“By the standards of modern ‘anti-racist’ ideologies, Marx, Engels and the whole body of their work should be canceled, not celebrated.”

Whatever their faults and shortcomings, Washington, Jefferson, and Lincoln created a society that has steadily expanded freedom for men and women of every race and background. Those societies which followed the philosophy of Marx and Engels succeeded in doing the precise opposite, imposing tyranny upon men and women of every race and background. How sad that so many Americans know so little history that this will come as surprising news.

Confronting Social Media’s Often Negative Impact on American Children and Teenagers

The impact of social media on America’s children and teenagers is becoming a cause for increasing concern. Researcher Jean Twenge, a psychology professor at San Diego State University who has spent her career chronicling social media’s effects on children, has observed that the longer young people use social media, the more likely they are to harm themselves. This finding held true for both boys and girls, but especially for girls.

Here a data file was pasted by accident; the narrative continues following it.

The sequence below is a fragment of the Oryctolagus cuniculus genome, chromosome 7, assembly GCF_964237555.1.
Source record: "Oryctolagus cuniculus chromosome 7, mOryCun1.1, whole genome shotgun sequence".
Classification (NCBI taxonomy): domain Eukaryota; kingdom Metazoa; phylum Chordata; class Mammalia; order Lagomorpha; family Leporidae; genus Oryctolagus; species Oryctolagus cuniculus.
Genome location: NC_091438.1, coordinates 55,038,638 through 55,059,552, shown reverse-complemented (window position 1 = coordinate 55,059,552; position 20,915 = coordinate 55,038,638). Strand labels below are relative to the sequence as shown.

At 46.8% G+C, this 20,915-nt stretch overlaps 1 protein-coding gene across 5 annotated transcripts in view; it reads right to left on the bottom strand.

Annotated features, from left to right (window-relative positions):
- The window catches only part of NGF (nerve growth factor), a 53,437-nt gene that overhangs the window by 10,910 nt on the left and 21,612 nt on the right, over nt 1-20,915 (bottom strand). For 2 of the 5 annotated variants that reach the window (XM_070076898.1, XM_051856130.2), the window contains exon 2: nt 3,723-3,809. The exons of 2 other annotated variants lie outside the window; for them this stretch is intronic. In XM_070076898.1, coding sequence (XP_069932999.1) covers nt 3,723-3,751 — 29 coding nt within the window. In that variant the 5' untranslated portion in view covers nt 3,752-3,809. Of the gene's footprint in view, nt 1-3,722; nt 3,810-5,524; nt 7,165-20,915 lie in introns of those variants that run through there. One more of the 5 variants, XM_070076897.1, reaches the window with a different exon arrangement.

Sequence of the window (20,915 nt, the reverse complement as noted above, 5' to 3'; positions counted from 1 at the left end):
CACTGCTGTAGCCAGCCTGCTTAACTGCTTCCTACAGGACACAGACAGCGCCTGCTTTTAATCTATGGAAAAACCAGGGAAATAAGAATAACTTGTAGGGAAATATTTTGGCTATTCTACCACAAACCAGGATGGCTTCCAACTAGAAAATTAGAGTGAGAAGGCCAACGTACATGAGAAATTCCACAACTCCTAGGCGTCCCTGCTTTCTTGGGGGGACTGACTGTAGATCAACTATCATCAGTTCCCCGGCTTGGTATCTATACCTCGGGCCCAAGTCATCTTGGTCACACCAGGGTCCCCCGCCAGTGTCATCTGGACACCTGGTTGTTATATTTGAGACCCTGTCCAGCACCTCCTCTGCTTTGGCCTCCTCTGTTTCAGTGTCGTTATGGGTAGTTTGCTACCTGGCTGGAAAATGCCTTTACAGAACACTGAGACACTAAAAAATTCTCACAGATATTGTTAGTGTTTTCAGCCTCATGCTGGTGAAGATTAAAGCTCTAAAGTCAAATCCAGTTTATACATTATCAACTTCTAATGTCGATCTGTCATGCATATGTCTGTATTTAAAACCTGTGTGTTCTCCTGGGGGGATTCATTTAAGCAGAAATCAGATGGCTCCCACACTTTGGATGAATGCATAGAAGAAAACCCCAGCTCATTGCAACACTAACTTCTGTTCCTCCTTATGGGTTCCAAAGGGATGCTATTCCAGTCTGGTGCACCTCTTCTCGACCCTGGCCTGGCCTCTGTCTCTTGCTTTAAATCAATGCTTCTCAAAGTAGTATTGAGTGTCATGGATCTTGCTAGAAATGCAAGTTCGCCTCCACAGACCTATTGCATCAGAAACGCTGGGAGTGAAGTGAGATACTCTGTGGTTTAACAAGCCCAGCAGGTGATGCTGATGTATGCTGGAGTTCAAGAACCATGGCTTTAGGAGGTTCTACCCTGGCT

In early February, federal researchers reported that nearly 1 in 3 high school girls said they had considered suicide, a 60 percent rise in the past decade. Nearly 15 percent had been forced to have sex. About 6 in 10 girls were so persistently sad or hopeless that they stopped regular activities.

The data comes from the Youth Risk Behavior Survey, conducted by the Centers for Disease Control and Prevention from a nationally representative sample of students in public and private high schools. “America’s teen girls are engulfed in a growing wave of sadness, violence, and trauma,” the CDC said.